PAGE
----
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Old July 6th, 2008, 11:24 PM   #1110
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Quote:
Originally Posted by Benn View Post
FYI the first official American Football game took place between Princeton and Rutgers in 1869, though its unofficial roots date back to about the 1830s in old division football Boston game and rugby.
The games you refer to were rugby matches, not football. Rugby evolved into football in Canada with the introduction of the forward pass. This 'rugby-football' soon became popular at McGill University. McGill challenged Harvard University to a game, in 1874. It is through this varsity play, that the game now known as American football entered the United States.

The first documented football match was a game played at University College, University of Toronto on November 9, 1861.

Quote:
Originally Posted by en1044 View Post
its true that PART of the concept of modern american football came from canada, but at least half of the game was already developed in the US when they played that McGill Harvard game. The end result of the COMBINATION of the two sports gives us the game today. The US has just as much to do with it as Canada.
The game played in the United States before the Harvard-McGill games were rugby. Football and the forward pass came from Canada. It's from this point, not before, that US contributions to the already developed game of football were made. The US has made many contributions to the game since. That is well documented.

Football may be ingrained in US culture, but that doesn't change the fact that this sport is Canadian is origin.

Last edited by isaidso; July 6th, 2008 at 11:51 PM.
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Old July 7th, 2008, 02:44 AM   #1111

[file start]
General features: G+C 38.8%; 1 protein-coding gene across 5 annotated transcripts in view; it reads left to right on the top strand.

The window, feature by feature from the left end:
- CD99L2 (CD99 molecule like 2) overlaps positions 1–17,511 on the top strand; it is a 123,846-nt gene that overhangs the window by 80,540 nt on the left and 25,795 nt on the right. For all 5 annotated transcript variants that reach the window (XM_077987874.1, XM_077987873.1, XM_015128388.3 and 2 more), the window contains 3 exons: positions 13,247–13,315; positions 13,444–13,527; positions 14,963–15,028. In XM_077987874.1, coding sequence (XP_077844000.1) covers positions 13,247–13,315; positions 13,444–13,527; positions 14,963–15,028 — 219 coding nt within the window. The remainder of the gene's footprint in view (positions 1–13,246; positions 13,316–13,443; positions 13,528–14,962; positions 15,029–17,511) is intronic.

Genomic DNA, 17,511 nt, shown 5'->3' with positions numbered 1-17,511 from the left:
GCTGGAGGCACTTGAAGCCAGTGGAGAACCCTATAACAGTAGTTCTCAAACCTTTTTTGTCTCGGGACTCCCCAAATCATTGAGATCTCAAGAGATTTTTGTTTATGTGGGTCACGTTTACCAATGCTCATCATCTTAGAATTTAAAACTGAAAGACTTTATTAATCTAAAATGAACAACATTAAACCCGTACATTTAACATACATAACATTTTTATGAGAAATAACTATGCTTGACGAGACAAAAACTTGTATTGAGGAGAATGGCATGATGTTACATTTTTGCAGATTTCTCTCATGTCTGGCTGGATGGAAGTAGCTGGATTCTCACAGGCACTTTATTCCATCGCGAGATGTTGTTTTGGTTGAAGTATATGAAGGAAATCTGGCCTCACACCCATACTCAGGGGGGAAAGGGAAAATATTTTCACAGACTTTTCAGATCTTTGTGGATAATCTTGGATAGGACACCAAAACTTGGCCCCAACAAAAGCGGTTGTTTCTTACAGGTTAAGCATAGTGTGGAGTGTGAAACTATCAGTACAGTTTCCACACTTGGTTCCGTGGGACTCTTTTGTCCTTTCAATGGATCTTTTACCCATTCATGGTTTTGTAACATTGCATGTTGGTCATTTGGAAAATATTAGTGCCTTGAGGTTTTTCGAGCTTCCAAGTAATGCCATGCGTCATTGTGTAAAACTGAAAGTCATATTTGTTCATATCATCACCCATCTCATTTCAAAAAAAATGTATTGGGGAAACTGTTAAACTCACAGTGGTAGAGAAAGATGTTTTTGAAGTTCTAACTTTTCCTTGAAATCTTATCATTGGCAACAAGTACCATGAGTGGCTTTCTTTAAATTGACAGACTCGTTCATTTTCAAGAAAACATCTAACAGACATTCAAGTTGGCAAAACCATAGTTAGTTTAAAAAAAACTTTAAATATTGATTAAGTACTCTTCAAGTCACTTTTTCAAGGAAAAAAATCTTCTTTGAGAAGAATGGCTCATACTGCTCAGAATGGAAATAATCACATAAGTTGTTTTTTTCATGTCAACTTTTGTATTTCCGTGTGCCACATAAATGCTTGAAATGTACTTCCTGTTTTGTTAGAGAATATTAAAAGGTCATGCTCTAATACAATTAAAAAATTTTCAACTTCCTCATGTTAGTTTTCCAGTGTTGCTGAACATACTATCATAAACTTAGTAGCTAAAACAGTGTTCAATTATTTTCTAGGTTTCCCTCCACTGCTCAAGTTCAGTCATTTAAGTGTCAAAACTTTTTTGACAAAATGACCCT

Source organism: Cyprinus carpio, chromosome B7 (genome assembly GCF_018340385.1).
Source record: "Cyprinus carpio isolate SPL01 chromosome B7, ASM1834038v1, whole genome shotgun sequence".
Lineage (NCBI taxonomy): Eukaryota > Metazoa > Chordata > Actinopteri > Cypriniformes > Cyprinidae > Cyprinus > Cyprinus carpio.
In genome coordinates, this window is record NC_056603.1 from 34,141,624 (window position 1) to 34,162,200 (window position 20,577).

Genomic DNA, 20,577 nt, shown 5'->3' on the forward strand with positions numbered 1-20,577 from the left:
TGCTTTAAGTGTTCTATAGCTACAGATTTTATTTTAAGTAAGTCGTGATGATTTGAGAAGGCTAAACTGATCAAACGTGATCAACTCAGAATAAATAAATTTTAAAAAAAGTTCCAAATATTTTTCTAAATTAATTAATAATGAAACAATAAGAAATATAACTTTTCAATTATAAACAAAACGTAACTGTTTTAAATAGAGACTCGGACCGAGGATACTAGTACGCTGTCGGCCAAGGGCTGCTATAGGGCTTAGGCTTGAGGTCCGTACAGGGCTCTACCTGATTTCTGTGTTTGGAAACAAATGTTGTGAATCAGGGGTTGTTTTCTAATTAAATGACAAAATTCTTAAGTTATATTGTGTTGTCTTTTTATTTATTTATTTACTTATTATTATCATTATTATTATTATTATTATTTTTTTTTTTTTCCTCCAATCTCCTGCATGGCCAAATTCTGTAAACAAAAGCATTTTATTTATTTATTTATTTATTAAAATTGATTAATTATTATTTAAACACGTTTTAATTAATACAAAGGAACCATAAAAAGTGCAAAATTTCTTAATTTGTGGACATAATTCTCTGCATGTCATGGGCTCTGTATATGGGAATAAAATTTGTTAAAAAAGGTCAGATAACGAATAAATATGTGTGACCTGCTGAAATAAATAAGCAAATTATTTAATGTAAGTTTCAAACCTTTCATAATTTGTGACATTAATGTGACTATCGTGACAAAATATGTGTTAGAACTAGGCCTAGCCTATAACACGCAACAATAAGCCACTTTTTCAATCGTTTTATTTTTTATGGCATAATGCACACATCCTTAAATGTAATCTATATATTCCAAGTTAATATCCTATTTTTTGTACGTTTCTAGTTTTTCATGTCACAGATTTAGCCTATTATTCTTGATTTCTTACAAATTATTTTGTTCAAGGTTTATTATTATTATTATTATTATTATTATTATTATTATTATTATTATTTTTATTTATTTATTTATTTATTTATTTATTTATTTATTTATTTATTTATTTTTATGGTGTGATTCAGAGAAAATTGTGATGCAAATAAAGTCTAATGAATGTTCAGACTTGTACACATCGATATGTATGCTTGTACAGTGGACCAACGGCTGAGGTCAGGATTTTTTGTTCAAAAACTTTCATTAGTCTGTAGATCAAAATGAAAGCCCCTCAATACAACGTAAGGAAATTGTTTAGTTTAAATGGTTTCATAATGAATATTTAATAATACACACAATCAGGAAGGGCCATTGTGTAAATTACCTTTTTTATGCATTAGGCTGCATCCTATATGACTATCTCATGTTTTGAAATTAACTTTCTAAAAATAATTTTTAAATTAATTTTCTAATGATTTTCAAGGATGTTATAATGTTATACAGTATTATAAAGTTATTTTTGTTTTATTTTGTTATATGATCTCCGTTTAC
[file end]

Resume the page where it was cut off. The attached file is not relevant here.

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Quote:
Originally Posted by isaidso View Post
The games you refer to were rugby matches, not football. Rugby evolved into football in Canada with the introduction of the forward pass. This 'rugby-football' soon became popular at McGill University. McGill challenged Harvard University to a game, in 1874. It is through this varsity play, that the game now known as American football entered the United States.

The first documented football match was a game played at University College, University of Toronto on November 9, 1861.



The game played in the United States before the Harvard-McGill games were rugby. Football and the forward pass came from Canada. It's from this point, not before, that US contributions to the already developed game of football were made. The US has made many contributions to the game since. That is well documented.

Football may be ingrained in US culture, but that doesn't change the fact that this sport is Canadian is origin.

all i can say is check your sources

both sides have just as much do do with the development of the game, to say that it is canadian in origin is just ignorant. If you have ever heard of the boston game from Harvard then you would know what im talking about. After the Boston Games' rules were combined with the rules form McGill the end result was american football.

And if you do know anything about the game, then you would know that Walter Camp had more to do with the development of the game than anything. Not canada.

Last edited by en1044; July 7th, 2008 at 02:52 AM.
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Old July 7th, 2008, 02:55 AM   #1112
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I was going to suggest the same to you. People assume this is a US sport because of its place in US culture. If you do a lot of digging, it remains a sport in which the US has made large contributions, but the facts are quite clear. It was brought to the US from Canada.

Last edited by isaidso; July 7th, 2008 at 03:17 AM.
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Old July 7th, 2008, 02:58 AM   #1113
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Quote:
Originally Posted by isaidso View Post
I was going to suggest the same to you. People assume this is a US sport because of its place in US culture. If you do a lot of digging, it remains a sport in which the US has made large contributions, but the facts are quite clear. It was brought to the US from Canada.